HANNIBAL – The Court Appointed Special Advocates (CASA) Holiday Bazaar Nov. 16 at the Admiral Coontz Recreation Center not only raised funds for the CASA program to help foster children, it offered information about becoming a CASA volunteer.
This is very important, according to CASA Director Jared Moore, who also leads the Kids in Motion and Teens in Motion programs as youth services director at Douglass Community Services.
“We are not just here to make money with the entrance and vendors' fees,” Moore said.
He is seeking more CASA volunteers and hopes within the next two years to double the number serving the three counties (Marion, Ralls and Monroe) in the 10th Judicial Circuit.
The district now has 30 CASA volunteers who serve 60 children. However, the area has 280 foster children, Moore said, so more are needed.
CASA volunteers are court-appointed for individual children who do not have someone to represent them, he said.
A CASA worker spends from eight to 10 hours a month with the child, and appears in court to represent them, with the goal being getting the child into a safe, permanent home.
Each Casa is assigned to one or two children, but some have up to four siblings, Moore said. A CASA volunteer has 32 hours of training and is sworn in by the judge.
“What is unique is they are the only ones in the courtroom who are advocating just for that child and the child's interests,” Moore said. “They build a relationship. A lot of times CASA is the only stable relationship with that child.”
To learn more about CASA, contact Moore at DCS, 711 Grand Ave., or by calling 573-221-3892.
Moore noted that TIM members were helping at the bazaar. “They helped set up the Christmas trees and the kids' area and greeted people at the door.”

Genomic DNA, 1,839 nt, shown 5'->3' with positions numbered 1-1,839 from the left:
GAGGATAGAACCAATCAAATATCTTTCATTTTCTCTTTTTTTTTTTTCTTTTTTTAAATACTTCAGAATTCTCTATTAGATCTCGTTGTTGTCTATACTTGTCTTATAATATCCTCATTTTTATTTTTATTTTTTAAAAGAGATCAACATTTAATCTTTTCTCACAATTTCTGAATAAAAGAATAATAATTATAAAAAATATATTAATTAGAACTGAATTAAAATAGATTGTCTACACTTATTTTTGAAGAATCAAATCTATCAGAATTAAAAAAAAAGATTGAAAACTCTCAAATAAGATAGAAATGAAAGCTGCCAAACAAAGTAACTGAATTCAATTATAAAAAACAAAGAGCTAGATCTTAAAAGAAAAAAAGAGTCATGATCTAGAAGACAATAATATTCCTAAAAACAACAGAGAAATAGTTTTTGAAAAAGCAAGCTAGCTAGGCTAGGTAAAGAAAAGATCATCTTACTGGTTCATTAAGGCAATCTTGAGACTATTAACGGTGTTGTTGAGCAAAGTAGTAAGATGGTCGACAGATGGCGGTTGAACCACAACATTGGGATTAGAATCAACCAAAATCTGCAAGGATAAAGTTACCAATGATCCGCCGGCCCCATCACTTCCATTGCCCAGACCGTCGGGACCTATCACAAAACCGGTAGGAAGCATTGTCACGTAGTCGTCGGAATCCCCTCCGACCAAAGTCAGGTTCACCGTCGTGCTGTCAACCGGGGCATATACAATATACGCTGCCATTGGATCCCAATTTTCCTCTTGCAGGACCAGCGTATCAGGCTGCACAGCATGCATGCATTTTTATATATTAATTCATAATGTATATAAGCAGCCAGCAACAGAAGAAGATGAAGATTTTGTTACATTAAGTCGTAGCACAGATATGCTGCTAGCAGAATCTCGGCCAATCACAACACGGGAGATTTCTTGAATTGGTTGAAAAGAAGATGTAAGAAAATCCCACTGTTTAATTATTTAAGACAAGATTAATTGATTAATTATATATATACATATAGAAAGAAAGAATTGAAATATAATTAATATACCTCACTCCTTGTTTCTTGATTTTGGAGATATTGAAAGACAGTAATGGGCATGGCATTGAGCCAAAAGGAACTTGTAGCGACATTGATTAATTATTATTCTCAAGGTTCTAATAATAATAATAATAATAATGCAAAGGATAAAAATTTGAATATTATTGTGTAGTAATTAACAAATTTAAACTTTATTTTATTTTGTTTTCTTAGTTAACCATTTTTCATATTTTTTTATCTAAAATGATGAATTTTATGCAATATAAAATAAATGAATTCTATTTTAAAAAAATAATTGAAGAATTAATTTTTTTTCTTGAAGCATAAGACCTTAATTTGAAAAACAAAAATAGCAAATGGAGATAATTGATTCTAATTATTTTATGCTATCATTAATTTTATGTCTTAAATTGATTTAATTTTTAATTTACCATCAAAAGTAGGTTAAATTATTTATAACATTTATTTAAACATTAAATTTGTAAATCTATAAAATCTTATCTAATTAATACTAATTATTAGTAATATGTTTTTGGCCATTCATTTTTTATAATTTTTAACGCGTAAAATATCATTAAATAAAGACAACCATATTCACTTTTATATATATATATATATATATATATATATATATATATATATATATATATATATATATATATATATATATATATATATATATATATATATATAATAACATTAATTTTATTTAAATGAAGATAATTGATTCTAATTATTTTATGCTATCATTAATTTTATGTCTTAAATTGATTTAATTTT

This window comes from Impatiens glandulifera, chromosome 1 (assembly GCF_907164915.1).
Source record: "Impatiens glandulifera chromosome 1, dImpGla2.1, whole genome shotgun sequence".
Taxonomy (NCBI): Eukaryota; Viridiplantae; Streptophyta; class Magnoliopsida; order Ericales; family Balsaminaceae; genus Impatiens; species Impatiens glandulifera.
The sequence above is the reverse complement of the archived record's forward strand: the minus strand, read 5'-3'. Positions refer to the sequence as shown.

He was pleased with the number of vendors who participated in the bazaar, reporting they came from distances including Jacksonville, Ill.; Keokuk, Iowa; and Jefferson City, Mo.
Some vendors were also publicizing other fundraisers, including Kathy Butler, community coordinator with Marion County Services for the Developmentally Disabled. She was selling handmade Christmas cards drawn by members of the Hannibal Area Aktion Club, who are age 18 and over.
While families shopped at the bazaar, children met Santa. After posing for photos with Charlotte Krisko and Annabelle Downing, Santa was asked what children are wanting this year. He was glad to report some want world peace.
Boys were asking for trucks and computers, Santa said, while girls had requested jeans, My Little Pony and one wants a horse. Girls also want makeup, Santa said, but he believes they are too young for it.
Some children were helping their parents sell items at the bazaar, such as Asher Wellman of New London, selling soap made by his mother, Kelsey Ryan.
Roberta Hubbard was both wearing and buying more scrunchies for her hair. The vendor was Debbie Adams of Bowling Green, whose booth featured “scrap catchers,” little hangers that could hold a TV remote or other item.
Patriotic items were sold by Kenny Franks of Quincy, Ill., who has been making patriotic plaques for 30 years and decided his favorite honors the Marines. He plans to come to Hannibal and sell them in Central Park next year during National Tom Sawyer Days.
Handmade jewelry was a common item at the booths, where Faye Dant was examining jewelry made by Tami Weber of Canton, Ill. Weber was explaining her necklaces are magnetic and can be changed to different sizes.
See photo gallery for more pictures of the CASA Holiday Bazaar.